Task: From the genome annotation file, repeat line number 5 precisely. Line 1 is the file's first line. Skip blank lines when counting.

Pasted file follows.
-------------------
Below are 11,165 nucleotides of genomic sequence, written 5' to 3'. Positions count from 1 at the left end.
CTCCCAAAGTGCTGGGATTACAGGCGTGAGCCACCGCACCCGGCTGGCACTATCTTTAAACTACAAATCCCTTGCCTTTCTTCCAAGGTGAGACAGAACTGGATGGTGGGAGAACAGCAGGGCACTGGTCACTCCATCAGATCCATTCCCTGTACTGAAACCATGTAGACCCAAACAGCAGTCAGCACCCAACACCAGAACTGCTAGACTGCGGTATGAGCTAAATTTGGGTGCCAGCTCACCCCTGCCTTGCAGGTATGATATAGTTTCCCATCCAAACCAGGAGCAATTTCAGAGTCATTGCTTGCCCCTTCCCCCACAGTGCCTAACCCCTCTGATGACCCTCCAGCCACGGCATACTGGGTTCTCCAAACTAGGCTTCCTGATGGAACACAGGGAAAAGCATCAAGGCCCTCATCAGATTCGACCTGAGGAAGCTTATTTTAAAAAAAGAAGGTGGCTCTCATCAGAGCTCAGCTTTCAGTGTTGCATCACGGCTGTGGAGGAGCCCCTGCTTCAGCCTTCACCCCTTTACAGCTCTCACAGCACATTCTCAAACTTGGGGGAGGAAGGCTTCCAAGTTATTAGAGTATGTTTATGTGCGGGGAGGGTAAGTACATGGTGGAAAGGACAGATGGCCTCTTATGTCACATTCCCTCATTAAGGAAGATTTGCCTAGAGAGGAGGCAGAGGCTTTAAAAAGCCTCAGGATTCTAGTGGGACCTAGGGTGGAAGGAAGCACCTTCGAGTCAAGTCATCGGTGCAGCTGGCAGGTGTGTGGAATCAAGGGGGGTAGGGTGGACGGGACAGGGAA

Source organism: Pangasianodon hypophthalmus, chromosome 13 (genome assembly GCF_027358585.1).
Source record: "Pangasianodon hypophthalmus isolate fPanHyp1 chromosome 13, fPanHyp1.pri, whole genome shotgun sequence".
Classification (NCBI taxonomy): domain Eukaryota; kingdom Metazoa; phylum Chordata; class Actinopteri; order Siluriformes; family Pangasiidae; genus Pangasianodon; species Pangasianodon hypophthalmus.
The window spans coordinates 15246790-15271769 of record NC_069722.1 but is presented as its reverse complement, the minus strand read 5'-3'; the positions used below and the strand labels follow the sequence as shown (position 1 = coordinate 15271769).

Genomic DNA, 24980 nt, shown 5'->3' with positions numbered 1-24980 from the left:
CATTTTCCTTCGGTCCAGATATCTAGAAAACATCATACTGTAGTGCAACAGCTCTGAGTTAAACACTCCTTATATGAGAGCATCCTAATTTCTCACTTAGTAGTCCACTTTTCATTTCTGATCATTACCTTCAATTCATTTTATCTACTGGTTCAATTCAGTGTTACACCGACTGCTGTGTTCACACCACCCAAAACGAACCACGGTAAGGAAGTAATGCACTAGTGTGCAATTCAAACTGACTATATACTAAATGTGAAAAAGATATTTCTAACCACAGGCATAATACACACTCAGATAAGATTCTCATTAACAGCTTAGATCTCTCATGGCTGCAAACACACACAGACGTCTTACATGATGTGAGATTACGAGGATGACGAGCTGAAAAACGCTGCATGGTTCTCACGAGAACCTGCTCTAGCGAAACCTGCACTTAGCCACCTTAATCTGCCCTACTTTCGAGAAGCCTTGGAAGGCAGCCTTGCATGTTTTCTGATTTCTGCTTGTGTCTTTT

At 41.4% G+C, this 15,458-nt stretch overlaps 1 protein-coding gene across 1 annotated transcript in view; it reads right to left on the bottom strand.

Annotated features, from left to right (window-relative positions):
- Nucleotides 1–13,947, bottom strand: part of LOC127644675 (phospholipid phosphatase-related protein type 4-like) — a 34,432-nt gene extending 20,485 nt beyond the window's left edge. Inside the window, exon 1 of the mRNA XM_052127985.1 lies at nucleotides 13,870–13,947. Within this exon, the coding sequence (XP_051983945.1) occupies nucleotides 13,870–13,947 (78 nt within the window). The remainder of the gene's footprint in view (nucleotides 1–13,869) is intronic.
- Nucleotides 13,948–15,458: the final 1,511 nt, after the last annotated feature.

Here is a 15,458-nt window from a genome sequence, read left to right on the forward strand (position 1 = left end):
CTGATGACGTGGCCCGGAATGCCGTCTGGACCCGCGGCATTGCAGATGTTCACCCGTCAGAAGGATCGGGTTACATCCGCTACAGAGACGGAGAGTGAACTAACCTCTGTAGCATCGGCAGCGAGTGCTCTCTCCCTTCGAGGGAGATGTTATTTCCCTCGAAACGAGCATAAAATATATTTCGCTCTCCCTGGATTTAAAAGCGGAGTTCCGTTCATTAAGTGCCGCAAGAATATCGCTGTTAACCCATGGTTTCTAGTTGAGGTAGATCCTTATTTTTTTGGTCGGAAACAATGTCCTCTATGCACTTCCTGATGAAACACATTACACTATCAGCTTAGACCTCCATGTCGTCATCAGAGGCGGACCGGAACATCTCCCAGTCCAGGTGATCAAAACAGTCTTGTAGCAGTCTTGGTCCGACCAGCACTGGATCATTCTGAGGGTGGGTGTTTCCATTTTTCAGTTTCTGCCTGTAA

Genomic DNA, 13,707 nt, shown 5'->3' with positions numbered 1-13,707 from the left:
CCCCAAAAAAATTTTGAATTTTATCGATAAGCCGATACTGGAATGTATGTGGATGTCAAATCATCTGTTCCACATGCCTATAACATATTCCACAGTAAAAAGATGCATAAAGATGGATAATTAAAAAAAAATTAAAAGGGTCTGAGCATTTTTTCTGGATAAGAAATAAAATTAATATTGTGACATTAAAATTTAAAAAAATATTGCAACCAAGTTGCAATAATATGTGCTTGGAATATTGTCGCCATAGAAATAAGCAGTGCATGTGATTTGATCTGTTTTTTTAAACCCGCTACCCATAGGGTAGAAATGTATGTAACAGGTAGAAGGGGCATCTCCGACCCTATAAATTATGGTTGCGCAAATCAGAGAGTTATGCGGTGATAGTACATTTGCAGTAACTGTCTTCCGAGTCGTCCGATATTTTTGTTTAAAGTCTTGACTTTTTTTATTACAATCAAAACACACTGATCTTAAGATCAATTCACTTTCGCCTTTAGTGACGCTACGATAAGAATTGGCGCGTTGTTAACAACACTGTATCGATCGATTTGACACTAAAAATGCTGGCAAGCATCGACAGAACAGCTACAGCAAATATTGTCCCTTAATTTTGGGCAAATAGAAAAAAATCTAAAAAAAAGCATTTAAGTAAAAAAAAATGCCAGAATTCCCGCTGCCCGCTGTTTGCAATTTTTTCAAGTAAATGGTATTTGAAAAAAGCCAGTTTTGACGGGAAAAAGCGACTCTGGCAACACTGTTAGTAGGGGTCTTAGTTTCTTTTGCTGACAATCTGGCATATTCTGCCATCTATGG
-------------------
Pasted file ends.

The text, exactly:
Classification (NCBI taxonomy): domain Eukaryota; kingdom Metazoa; phylum Chordata; class Actinopteri; order Siluriformes; family Pangasiidae; genus Pangasianodon; species Pangasianodon hypophthalmus.